• (Rafael)

Israel plans to field a practical air defence laser by 2025, a shipping container sized unit called Iron Beam able to shoot down rockets, drones and mortar bombs at a range of up to 10 kilometres.

Iron Beam will form part of an air defence system such as Iron Dome, giving commanders greater flexibility to use the most appropriate weapon for a particular threat.

Israeli defence company Rafael said one big advantage of directed energy weapons is they are cheap to operate. Each shot costs a few dollars worth of electricity, as against the cost of a missile, potentially targeting a low cost drone.

Rafael business development manager for directed energy weapons Eli Drori said Iron Beam includes no radar or command and control mechanism – it is wholly an effector intended to be integrated into a larger system.

He said Rafael demonstrated the capability to the Israeli Ministry of Defense in 2020-21. It was sufficiently impressed to contract for development of an operational system.

“In 2025 we are supposed to field the first system in Israel. This is probably going to be the first operational high energy laser weapon system in the world,” he said at the Avalon Airshow in Australia.   

Iron beam delivers more than 100 kilowatts of energy to a coin-sized spot, taking a few seconds to inflict catastrophic damage. Each system comprises two shipping container-sized units, one with two lasers, the other supplying power and cooling.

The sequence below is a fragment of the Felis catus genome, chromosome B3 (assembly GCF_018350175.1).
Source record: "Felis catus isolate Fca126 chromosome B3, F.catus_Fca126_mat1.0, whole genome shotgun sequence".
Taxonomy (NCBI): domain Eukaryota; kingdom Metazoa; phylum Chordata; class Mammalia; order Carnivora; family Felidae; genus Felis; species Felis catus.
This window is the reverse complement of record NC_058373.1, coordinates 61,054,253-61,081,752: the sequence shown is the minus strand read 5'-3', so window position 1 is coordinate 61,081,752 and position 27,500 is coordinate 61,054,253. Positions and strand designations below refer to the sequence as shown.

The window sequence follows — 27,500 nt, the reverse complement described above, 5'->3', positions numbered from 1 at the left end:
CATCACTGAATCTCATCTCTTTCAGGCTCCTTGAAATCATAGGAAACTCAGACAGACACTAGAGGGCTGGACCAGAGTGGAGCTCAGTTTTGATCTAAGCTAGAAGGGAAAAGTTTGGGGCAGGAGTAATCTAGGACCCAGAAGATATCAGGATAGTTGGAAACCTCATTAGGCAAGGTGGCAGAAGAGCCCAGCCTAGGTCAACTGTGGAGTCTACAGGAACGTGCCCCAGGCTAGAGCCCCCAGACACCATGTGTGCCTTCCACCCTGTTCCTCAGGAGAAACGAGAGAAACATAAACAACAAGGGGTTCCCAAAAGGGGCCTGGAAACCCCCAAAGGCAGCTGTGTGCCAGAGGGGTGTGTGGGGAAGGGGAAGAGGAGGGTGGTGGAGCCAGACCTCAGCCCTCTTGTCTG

In an interception, the command unit detects a targets then decides which is the most appropriate effector.

Many nations including the US have sought to develop viable high energy laser systems.

To field a viable system, Israel needed to overcome a number of challenges, both technical and conceptual. 

Drori said two key changes in recent years allowed fullscale development of the laser system to proceed. One was the maturity of technology, especially adaptive optics which ensure the laser beam remains concentrated on the target despite atmospheric distortion.

“There was a change of concept. We reached an agreement with the customer for achievable objectives,” he said. That meant, he said, not aspiring to a laser able to shoot down fast jets at long range.

“We are aiming for an affordable system. Our development is focused on the very unique technologies that must be done.”

Drori said for some targets, greater power is needed. Rather than developing the higher power lasers, just use more lasers from separate systems.

“We find that it is much better, in terms of development and production costs, to have three systems that will bring you 300-plus kilowatts, rather than one enormous system,” he said.

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